The BCSPCA says with the cooler weather rolling in, and the lack of daylight hours this time of year, it sees an increase of owl patients at its Wild Animal Rehabilitation Centre.

BC SPCA Manager of Animal Welfare Dr. Andrea Wallace says fall is particularly hard on owls.

“As the days get shorter and people commute to and from work in the dark, nocturnal animals like owls are also active at these times, hunting near roadsides for small rodents like mice and shrews,” says Wallace.

“As a result, they are at higher risk from vehicle collisions during this time of year, and we encourage those on the road to exercise extra caution when driving.”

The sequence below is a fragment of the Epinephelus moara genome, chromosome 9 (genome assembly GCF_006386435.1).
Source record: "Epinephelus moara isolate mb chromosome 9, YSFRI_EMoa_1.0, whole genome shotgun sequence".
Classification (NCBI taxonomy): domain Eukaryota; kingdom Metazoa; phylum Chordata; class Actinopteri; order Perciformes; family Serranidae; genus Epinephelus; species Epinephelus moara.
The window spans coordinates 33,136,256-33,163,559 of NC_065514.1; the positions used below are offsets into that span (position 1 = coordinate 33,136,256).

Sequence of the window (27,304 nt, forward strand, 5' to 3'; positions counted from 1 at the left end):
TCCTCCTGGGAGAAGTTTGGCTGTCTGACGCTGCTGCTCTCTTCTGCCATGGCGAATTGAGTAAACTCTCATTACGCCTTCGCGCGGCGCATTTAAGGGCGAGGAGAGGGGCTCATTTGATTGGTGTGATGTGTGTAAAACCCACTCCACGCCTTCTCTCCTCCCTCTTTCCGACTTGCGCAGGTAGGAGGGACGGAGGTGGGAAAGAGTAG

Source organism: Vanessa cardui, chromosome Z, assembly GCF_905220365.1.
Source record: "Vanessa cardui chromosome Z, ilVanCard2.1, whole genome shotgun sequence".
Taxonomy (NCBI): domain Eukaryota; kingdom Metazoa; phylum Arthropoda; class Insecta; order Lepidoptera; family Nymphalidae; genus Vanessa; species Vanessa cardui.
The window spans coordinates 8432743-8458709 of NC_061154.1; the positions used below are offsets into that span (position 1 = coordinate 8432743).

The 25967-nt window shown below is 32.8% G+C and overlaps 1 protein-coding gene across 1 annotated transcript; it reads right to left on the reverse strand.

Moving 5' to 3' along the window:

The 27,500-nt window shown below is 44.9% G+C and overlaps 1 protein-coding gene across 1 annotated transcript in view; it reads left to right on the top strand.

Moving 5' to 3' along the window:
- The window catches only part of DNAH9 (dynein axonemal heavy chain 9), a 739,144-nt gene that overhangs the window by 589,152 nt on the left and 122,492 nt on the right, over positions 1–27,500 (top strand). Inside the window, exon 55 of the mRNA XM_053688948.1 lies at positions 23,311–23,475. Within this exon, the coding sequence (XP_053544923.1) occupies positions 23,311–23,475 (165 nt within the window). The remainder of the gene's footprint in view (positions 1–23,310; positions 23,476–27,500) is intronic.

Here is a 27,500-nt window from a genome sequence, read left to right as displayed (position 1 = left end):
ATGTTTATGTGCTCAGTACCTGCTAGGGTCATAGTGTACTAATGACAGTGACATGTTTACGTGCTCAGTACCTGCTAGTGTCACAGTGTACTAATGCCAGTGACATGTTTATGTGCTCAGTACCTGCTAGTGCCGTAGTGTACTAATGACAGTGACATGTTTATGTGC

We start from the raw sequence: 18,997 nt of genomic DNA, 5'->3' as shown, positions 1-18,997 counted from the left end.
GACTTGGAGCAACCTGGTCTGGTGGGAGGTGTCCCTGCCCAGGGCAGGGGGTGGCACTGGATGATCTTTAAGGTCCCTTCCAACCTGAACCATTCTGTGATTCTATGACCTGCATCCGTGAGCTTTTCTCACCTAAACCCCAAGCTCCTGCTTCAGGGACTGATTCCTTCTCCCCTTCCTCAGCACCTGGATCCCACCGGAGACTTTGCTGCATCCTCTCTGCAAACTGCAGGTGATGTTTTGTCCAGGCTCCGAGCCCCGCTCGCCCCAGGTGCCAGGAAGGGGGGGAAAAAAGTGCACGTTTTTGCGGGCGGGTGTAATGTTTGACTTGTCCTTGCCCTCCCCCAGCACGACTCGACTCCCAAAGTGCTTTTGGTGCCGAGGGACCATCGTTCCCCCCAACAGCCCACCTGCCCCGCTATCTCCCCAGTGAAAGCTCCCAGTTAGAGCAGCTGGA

It’s an effect that Wild ARC says it continues to see year after year.

Photo Credit: Brian Rundle/BCSCPA

Last year, the organization says this barred owl was found lying still at the side of the road near Nanaimo and was believed to be struck by a car while trying to find food. The owl suffered head trauma and a fractured leg, and like many other owls in Wild ARC’s care, took weeks to fully recover.

The BC SPCA says scraps of food littered on the side of the road can draw out rodents, which in turn draws out birds hunting them for food.

To avoid being in the wrong interaction with an owl or any other nocturnal hunter, the organization says you should make sure that all trash, recyclables, and compost are disposed of properly.

 

You should also pay attention to wildlife warning signs, as they are usually put up near wildlife collision hot spots, scan the road shoulders for animals, particularly at dawn and dusk, keep an eye out for shining eyes on the side of the road, and do not honk or flash your lights at wildlife as it will only startle them or even cause them to panic and bolt into the road.